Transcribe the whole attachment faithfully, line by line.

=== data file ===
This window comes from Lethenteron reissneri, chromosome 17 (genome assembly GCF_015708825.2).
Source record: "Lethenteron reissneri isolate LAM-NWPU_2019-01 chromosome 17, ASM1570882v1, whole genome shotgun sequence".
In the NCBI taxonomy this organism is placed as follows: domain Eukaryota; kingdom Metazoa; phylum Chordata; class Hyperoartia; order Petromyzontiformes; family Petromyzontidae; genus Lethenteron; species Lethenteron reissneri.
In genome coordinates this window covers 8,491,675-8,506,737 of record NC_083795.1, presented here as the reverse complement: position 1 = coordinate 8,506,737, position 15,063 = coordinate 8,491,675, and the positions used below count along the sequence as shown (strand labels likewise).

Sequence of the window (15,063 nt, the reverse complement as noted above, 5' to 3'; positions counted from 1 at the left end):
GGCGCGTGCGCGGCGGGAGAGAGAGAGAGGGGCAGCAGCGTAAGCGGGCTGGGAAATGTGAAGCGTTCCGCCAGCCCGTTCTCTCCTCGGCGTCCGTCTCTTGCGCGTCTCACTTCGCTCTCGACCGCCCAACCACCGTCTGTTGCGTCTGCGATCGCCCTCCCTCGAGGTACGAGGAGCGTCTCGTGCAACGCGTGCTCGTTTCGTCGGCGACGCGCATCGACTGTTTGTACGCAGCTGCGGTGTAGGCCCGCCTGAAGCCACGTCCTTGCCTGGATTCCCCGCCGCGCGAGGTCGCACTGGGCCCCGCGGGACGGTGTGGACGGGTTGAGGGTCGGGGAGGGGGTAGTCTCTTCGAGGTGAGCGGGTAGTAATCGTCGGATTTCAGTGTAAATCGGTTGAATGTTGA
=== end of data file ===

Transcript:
This window comes from Lethenteron reissneri, chromosome 17 (genome assembly GCF_015708825.2).
Source record: "Lethenteron reissneri isolate LAM-NWPU_2019-01 chromosome 17, ASM1570882v1, whole genome shotgun sequence".
In the NCBI taxonomy this organism is placed as follows: domain Eukaryota; kingdom Metazoa; phylum Chordata; class Hyperoartia; order Petromyzontiformes; family Petromyzontidae; genus Lethenteron; species Lethenteron reissneri.
In genome coordinates this window covers 8,491,675-8,506,737 of record NC_083795.1, presented here as the reverse complement: position 1 = coordinate 8,506,737, position 15,063 = coordinate 8,491,675, and the positions used below count along the sequence as shown (strand labels likewise).

Sequence of the window (15,063 nt, the reverse complement as noted above, 5' to 3'; positions counted from 1 at the left end):
GGCGCGTGCGCGGCGGGAGAGAGAGAGAGGGGCAGCAGCGTAAGCGGGCTGGGAAATGTGAAGCGTTCCGCCAGCCCGTTCTCTCCTCGGCGTCCGTCTCTTGCGCGTCTCACTTCGCTCTCGACCGCCCAACCACCGTCTGTTGCGTCTGCGATCGCCCTCCCTCGAGGTACGAGGAGCGTCTCGTGCAACGCGTGCTCGTTTCGTCGGCGACGCGCATCGACTGTTTGTACGCAGCTGCGGTGTAGGCCCGCCTGAAGCCACGTCCTTGCCTGGATTCCCCGCCGCGCGAGGTCGCACTGGGCCCCGCGGGACGGTGTGGACGGGTTGAGGGTCGGGGAGGGGGTAGTCTCTTCGAGGTGAGCGGGTAGTAATCGTCGGATTTCAGTGTAAATCGGTTGAATGTTGA